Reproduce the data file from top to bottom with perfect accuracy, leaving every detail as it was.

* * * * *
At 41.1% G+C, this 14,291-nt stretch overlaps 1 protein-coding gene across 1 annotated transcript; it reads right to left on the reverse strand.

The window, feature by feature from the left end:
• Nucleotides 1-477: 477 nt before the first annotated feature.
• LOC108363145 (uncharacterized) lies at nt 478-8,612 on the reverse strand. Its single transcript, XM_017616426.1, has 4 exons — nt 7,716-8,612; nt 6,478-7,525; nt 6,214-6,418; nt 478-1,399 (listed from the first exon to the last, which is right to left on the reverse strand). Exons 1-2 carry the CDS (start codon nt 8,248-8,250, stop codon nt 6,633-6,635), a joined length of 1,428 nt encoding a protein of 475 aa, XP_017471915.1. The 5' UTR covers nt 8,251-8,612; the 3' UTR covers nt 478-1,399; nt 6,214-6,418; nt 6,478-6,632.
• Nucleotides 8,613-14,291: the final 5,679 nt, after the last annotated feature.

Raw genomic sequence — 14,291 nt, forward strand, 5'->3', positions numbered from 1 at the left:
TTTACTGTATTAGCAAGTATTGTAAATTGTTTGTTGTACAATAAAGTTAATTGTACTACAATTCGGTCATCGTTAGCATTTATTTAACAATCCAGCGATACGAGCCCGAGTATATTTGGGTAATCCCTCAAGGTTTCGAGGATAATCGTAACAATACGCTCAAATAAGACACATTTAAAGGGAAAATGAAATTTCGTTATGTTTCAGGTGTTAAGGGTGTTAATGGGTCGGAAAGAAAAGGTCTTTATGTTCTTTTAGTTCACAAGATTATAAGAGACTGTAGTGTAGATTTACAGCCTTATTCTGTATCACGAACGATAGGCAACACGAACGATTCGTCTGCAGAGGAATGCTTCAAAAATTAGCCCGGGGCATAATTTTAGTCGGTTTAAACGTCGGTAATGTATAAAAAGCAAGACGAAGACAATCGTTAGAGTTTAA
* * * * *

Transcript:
At 41.1% G+C, this 14,291-nt stretch overlaps 1 protein-coding gene across 1 annotated transcript; it reads right to left on the reverse strand.

The window, feature by feature from the left end:
• Nucleotides 1-477: 477 nt before the first annotated feature.
• LOC108363145 (uncharacterized) lies at nt 478-8,612 on the reverse strand. Its single transcript, XM_017616426.1, has 4 exons — nt 7,716-8,612; nt 6,478-7,525; nt 6,214-6,418; nt 478-1,399 (listed from the first exon to the last, which is right to left on the reverse strand). Exons 1-2 carry the CDS (start codon nt 8,248-8,250, stop codon nt 6,633-6,635), a joined length of 1,428 nt encoding a protein of 475 aa, XP_017471915.1. The 5' UTR covers nt 8,251-8,612; the 3' UTR covers nt 478-1,399; nt 6,214-6,418; nt 6,478-6,632.
• Nucleotides 8,613-14,291: the final 5,679 nt, after the last annotated feature.

Raw genomic sequence — 14,291 nt, forward strand, 5'->3', positions numbered from 1 at the left:
TTTACTGTATTAGCAAGTATTGTAAATTGTTTGTTGTACAATAAAGTTAATTGTACTACAATTCGGTCATCGTTAGCATTTATTTAACAATCCAGCGATACGAGCCCGAGTATATTTGGGTAATCCCTCAAGGTTTCGAGGATAATCGTAACAATACGCTCAAATAAGACACATTTAAAGGGAAAATGAAATTTCGTTATGTTTCAGGTGTTAAGGGTGTTAATGGGTCGGAAAGAAAAGGTCTTTATGTTCTTTTAGTTCACAAGATTATAAGAGACTGTAGTGTAGATTTACAGCCTTATTCTGTATCACGAACGATAGGCAACACGAACGATTCGTCTGCAGAGGAATGCTTCAAAAATTAGCCCGGGGCATAATTTTAGTCGGTTTAAACGTCGGTAATGTATAAAAAGCAAGACGAAGACAATCGTTAGAGTTTAA